The easiest way to take server security off your plate is by working with a cloud-based provider. Ask yourself what you can do better to protect your firm and your clients and how you would react to a breach. The data you handle is sensitive and hackers today9 use sophisticated techniques to gain access to it. If you aren’t relying on companies who protect data for a living to keep yours secure, you are exposing your firm to significant risk. As soon as a security breach happens – a very real risk when you look at the numbers – a reactive firm is pushed to evaluate new cloud-based software. 

If any of those scenarios resonated with you, it is time to start looking at new legal technology while you have the leisure to do so. 

Proactive Mindset 

Now, firms with a proactive mindset are intent on staying ahead of any problems and motivated by a desire to improve. Instead of waiting for issues to occur, these firms pursue action-driven solutions to maximize their operations. This road often leads them to consider cloud-based software much earlier than a reactive firm. 

Any number of areas of improvement may serve as motivation for a proactive firm. Here are five of the most common ones. 

1. New Goals 

Proactive firms are motivated to meet the current state of technology. They take active steps to adopt modern solutions that may not have existed five years ago, taking note of their current pain points and strategically planning how they can alleviate them. Generally, they set out to improve current processes, become more efficient, and implement software that allows them to be agile, grow, and develop. 

2. Talent Recruitment 

Younger attorneys view technology as a means to push themselves ahead. They see the modernization of old practices as a way for them to do a better job. 

When younger attorneys evaluate firms, they are also evaluating the tech stack each firm has in place. Proactive firms realize that buying that new technology allows them to more easily recruit top talent. Think of your tech stack as part of your benefits, right alongside the number of PTO days you provide and the strength of your healthcare plan. The technology you offer can be a deciding factor for whether an up-and-coming attorney wants to work for your firm, just like those traditional factors. The difference it makes might be the competitive edge you need. And if you have yet to notice that difference, you will soon.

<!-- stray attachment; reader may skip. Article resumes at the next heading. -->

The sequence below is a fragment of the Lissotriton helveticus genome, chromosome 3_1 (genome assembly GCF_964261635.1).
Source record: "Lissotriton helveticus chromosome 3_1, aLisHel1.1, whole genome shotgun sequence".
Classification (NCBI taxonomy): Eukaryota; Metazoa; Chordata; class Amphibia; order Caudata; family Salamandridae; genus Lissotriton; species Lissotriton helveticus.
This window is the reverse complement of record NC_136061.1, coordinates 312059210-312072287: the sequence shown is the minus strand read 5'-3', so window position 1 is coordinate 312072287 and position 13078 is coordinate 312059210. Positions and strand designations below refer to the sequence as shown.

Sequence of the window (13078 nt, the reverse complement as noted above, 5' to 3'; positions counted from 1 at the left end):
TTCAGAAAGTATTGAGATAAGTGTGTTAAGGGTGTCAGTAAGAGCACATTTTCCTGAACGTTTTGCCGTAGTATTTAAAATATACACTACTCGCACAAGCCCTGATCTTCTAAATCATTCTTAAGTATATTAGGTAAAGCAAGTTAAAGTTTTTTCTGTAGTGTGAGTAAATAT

Many of the more established attorneys do not see the importance and value of legal software. They see it as an unneeded change to a successful career they’ve managed without digitization and automation tools. However, you shouldn’t turn a blind eye to the younger generations because one day they will be the dominant force within your firm. 

3. Better Client Services 

Your clients are expecting three basic things from you:

  1. Their information is locked up and secure. 
  2. They are able to access that information at any time without having to jump through hoops. 
  3. They are able to reach you. 

We call the need for immediacy the ‘‘Amazon Effect,” where people need things yesterday. Obviously, that type of speed is not feasible in the legal industry, but proactive firms look for ways to emulate that type of service. 

To start, your firm needs to be available. No one hits a panic button faster than a client who either doesn’t feel heard or can’t quickly get the information they need. And you have no idea when your client may or may not need something from their files. On a related note, your staff does not have time to be on the phone constantly. Utilizing software with advantages like a client portal not only helps reduce the number of client calls, it also helps your firm stand out by getting your clients what they need faster. You should always be striving for transparency, not just because it is good for your clients but because it also frees up your time. Today, your clients and potential new clients (PNCs) are looking for that white-glove service. If you cannot offer that, another firm can.